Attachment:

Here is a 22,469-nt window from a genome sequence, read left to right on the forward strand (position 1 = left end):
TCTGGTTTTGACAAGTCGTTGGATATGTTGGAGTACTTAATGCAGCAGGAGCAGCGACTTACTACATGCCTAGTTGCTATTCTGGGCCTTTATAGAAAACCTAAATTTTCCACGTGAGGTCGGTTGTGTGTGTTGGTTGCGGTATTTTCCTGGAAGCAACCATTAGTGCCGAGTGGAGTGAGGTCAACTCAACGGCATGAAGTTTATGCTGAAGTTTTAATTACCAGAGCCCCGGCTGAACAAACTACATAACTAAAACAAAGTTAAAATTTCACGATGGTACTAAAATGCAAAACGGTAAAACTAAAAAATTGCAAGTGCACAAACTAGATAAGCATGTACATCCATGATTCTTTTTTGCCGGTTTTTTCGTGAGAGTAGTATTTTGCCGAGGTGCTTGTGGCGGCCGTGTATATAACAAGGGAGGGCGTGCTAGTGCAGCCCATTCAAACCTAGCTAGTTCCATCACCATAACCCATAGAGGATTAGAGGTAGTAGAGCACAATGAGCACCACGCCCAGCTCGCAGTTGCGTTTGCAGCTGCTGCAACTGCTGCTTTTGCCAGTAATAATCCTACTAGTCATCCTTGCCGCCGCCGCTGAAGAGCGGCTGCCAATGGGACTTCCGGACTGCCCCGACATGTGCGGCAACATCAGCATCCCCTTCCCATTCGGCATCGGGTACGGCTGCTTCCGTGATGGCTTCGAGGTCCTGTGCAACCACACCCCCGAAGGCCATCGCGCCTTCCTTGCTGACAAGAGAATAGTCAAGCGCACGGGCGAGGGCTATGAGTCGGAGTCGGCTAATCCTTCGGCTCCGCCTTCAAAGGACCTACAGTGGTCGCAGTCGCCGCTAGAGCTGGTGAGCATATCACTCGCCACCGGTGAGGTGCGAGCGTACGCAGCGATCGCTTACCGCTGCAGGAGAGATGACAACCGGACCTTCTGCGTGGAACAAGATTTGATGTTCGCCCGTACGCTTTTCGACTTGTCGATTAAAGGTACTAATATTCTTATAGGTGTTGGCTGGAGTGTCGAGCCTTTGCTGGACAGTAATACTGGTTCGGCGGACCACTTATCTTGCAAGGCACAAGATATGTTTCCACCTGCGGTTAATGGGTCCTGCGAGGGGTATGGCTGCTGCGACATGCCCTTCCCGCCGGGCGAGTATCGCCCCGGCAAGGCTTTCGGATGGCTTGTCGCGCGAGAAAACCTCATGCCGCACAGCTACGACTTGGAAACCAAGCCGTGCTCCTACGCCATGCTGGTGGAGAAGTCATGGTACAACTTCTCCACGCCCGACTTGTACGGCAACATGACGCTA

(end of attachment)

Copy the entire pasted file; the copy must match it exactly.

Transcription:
Here is a 22,469-nt window from a genome sequence, read left to right on the forward strand (position 1 = left end):
TCTGGTTTTGACAAGTCGTTGGATATGTTGGAGTACTTAATGCAGCAGGAGCAGCGACTTACTACATGCCTAGTTGCTATTCTGGGCCTTTATAGAAAACCTAAATTTTCCACGTGAGGTCGGTTGTGTGTGTTGGTTGCGGTATTTTCCTGGAAGCAACCATTAGTGCCGAGTGGAGTGAGGTCAACTCAACGGCATGAAGTTTATGCTGAAGTTTTAATTACCAGAGCCCCGGCTGAACAAACTACATAACTAAAACAAAGTTAAAATTTCACGATGGTACTAAAATGCAAAACGGTAAAACTAAAAAATTGCAAGTGCACAAACTAGATAAGCATGTACATCCATGATTCTTTTTTGCCGGTTTTTTCGTGAGAGTAGTATTTTGCCGAGGTGCTTGTGGCGGCCGTGTATATAACAAGGGAGGGCGTGCTAGTGCAGCCCATTCAAACCTAGCTAGTTCCATCACCATAACCCATAGAGGATTAGAGGTAGTAGAGCACAATGAGCACCACGCCCAGCTCGCAGTTGCGTTTGCAGCTGCTGCAACTGCTGCTTTTGCCAGTAATAATCCTACTAGTCATCCTTGCCGCCGCCGCTGAAGAGCGGCTGCCAATGGGACTTCCGGACTGCCCCGACATGTGCGGCAACATCAGCATCCCCTTCCCATTCGGCATCGGGTACGGCTGCTTCCGTGATGGCTTCGAGGTCCTGTGCAACCACACCCCCGAAGGCCATCGCGCCTTCCTTGCTGACAAGAGAATAGTCAAGCGCACGGGCGAGGGCTATGAGTCGGAGTCGGCTAATCCTTCGGCTCCGCCTTCAAAGGACCTACAGTGGTCGCAGTCGCCGCTAGAGCTGGTGAGCATATCACTCGCCACCGGTGAGGTGCGAGCGTACGCAGCGATCGCTTACCGCTGCAGGAGAGATGACAACCGGACCTTCTGCGTGGAACAAGATTTGATGTTCGCCCGTACGCTTTTCGACTTGTCGATTAAAGGTACTAATATTCTTATAGGTGTTGGCTGGAGTGTCGAGCCTTTGCTGGACAGTAATACTGGTTCGGCGGACCACTTATCTTGCAAGGCACAAGATATGTTTCCACCTGCGGTTAATGGGTCCTGCGAGGGGTATGGCTGCTGCGACATGCCCTTCCCGCCGGGCGAGTATCGCCCCGGCAAGGCTTTCGGATGGCTTGTCGCGCGAGAAAACCTCATGCCGCACAGCTACGACTTGGAAACCAAGCCGTGCTCCTACGCCATGCTGGTGGAGAAGTCATGGTACAACTTCTCCACGCCCGACTTGTACGGCAACATGACGCTA